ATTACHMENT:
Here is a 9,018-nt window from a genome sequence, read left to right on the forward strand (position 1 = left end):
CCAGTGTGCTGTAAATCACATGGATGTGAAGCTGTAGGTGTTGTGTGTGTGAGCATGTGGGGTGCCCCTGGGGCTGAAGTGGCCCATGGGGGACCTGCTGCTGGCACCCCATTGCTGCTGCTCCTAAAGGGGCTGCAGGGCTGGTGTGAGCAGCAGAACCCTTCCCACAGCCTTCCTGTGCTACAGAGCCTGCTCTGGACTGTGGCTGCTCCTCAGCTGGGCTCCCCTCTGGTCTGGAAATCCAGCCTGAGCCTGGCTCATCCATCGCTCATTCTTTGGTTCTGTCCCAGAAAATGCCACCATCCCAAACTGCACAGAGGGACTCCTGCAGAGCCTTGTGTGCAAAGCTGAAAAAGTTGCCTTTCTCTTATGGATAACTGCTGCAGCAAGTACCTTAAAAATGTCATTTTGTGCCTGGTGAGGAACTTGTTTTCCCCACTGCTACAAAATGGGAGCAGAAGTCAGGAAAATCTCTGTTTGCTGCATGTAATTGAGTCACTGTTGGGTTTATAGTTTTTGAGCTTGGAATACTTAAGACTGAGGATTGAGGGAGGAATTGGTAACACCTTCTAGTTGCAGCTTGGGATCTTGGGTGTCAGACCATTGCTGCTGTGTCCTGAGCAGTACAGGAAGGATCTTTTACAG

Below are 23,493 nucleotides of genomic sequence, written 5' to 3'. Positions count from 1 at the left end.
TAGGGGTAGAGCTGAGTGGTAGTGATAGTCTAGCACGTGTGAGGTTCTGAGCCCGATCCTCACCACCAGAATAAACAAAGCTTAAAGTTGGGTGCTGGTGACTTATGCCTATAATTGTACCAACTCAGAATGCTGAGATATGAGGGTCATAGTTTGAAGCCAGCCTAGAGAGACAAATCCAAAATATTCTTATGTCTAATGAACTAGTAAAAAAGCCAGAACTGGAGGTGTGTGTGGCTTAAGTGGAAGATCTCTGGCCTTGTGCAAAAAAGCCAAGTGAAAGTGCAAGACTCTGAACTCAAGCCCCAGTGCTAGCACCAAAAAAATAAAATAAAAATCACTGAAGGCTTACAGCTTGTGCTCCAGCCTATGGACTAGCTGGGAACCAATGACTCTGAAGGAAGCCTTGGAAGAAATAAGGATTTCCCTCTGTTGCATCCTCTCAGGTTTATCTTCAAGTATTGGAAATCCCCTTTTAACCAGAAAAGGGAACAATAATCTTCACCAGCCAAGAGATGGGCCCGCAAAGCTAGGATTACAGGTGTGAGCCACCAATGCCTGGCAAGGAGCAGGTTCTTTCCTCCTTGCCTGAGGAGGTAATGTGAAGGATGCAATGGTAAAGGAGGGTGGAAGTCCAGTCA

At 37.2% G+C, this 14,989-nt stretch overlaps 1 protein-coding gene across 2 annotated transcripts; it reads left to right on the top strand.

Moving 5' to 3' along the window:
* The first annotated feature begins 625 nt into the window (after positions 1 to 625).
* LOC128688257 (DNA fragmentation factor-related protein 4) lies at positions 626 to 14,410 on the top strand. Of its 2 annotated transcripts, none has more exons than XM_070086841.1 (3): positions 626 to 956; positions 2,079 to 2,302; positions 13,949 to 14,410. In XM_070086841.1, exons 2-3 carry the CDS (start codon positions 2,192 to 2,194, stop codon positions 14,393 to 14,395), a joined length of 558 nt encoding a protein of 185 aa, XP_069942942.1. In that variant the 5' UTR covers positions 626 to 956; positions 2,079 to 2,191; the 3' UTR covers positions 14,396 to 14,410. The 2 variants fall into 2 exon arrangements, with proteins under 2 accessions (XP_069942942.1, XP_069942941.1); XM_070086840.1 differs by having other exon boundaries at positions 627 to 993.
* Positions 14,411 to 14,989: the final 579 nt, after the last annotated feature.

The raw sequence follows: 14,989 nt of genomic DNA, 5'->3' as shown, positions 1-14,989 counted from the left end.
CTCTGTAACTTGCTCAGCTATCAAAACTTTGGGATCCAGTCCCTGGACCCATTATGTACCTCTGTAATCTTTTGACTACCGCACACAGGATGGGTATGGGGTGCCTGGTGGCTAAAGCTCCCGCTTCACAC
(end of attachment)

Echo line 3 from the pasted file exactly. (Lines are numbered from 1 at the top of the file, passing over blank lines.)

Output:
Below are 23,493 nucleotides of genomic sequence, written 5' to 3'. Positions count from 1 at the left end.